Updated at 6:15a.m., Friday to include Supervisor London Breed’s position on the proposal and comments by an aide to Supervisor John Avalos.

Mayor Ed Lee, at least five members of the Board of Supervisors, the San Francisco Chamber of Commerce and a group that represents the city’s tech sector are opposed to a new proposal to tax the technology industry.

On Tuesday, Supervisor Eric Mar unveiled a measure for the November ballot that would impose a 1.5 percent payroll tax on tech firms, which would be identified by their IRS tax identification codes.

The measure, co-sponsored by Supervisors David Campos and Aaron Peskin, would affect dozens of large companies. The money would go toward affordable housing and homeless services at a time when many are blaming the tech industry for the city’s affordability crisis.

“It’s time to require big tech companies to pay their fair share,” Mar said Wednesday. “This is not a measure that is demonizing tech workers. It’s merely asking them … to address the issues that they are a part of causing.”

Mar said the tax would generate around $120 million a year.

Supporters of what’s called the “Fair Share Tech Tax” include community groups such as San Francisco Rising, Jobs with Justice and the Coalition on Homelessness.

“All of our folks are facing displacement, and this is due in large part to the tech boom,” said Kung Feng, lead organizer for Jobs with Justice, at a press conference Tuesday.

“In order to truly address homelessness in San Francisco, we need a sustainable revenue source, we need to get serious about it, and in order to do that we need funding,” said Jennifer Friedenbach, the homeless coalition’s executive director.

The proposal will require six votes from members of the Board of Supervisors to get on the fall ballot. The measure is expected to get its first hearing next month.

Supervisors Mark Farrell, Scott Wiener, Norman Yee, Jane Kim and London Breed do not plan to vote for the measure.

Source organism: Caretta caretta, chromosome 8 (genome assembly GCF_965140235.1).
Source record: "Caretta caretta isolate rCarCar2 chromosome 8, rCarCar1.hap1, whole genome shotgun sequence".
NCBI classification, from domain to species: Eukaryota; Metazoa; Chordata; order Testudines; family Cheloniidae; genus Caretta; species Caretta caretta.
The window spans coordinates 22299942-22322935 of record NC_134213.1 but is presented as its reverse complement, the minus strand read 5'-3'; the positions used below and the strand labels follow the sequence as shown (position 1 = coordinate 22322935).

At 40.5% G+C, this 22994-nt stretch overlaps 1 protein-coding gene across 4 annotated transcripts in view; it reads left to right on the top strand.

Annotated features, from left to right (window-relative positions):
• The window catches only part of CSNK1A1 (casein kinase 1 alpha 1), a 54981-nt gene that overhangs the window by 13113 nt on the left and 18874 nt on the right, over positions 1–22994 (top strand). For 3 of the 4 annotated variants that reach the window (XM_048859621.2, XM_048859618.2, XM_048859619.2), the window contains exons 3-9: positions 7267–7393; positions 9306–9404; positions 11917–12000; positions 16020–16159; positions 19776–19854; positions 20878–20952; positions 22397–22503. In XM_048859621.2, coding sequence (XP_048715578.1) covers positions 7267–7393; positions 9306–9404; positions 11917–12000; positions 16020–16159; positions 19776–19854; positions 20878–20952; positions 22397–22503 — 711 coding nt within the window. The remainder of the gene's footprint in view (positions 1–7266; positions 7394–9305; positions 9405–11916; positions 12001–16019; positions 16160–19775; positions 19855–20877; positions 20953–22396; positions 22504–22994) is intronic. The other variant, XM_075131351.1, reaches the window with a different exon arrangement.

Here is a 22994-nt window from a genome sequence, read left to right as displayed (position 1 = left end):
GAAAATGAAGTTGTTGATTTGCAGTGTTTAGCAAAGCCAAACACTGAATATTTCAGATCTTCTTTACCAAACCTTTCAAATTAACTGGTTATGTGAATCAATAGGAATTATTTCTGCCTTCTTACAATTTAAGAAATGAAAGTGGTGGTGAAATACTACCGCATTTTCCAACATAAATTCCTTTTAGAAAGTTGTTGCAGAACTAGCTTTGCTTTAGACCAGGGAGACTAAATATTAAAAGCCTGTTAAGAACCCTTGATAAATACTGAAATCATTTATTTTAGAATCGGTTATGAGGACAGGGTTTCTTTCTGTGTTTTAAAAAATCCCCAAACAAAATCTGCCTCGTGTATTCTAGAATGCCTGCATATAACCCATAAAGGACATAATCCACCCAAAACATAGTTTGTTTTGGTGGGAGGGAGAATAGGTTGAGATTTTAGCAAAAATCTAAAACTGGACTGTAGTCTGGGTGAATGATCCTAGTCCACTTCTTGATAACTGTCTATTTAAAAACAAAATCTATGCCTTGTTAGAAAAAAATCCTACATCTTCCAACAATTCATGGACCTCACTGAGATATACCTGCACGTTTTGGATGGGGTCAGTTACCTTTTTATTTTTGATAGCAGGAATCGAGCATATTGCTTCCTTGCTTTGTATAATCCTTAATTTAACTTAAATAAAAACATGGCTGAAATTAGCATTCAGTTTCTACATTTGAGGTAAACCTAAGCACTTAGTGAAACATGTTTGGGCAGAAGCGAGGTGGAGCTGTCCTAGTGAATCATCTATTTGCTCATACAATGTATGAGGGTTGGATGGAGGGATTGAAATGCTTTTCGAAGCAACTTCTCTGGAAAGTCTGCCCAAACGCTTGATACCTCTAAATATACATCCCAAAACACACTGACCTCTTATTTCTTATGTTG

“During a time when it’s looking increasingly like we’re heading towards a recession, to put a job-killing tax on the ballot is the worst idea I can think of,” said Supervisor Mark Farrell.

An aide to Supervisor Kim, who tends to vote with the more progressive side of the board, said it’s unlikely she’ll vote for the proposal in its current state.

But, Kim, who’s running against Wiener for a seat in the State Senate, said it addresses the kinds of problems that need to be solved.

“The proposal reflects the deep divide in our city as a few have prospered while so many are pushed out by rising costs,” Kim said in an email. “There is a growing problem that requires creative solutions that we can all support regardless of the industry in which you work.”

Supervisor John Avalos, one of the most progressive members of the board, has yet to make a decision, according to one of his aides.

“John plans to make a decision when all of the various proposed taxes are before the Board,” said Jeremy Pollock. “He’s concerned about overloading the ballot with too many taxes and he’s hoping the board can winnow down the list some.”

A representative for Mayor Ed Lee is adamant in opposition.

“Why are we punishing businesses for creating jobs?” mayoral spokeswoman Deirdre Hussey asked. “This job-killing ballot measure puts San Francisco’s economic stability at risk and will return this city back to the days of the Great Recession. Rather than scapegoat a sector of our economy, we should be working together to find solutions to housing and homelessness, such as the sales tax.”

A group representing tech companies also criticized the idea.

“Supervisor Mar should know better,” said Alex Tourk, a spokesman for San Francisco Citizens Initiative for Technology and Innovation.

“Extorting more money from an industry who has helped ensure that we have the lowest unemployment rate in the country is ludicrous,” Tourk said. “We need engagement and innovative partnerships to solve this problem, not finger-pointing and divisiveness.”

Add the San Francisco Chamber of Commerce to the list of forces expected to battle the proposal.

“This sends a terrible message to the business community that the city is not a good partner,” said Juliana Bunim, a chamber spokeswoman. “Singling out one industry and punishing its success is not the way to create and maintain a thriving economy.”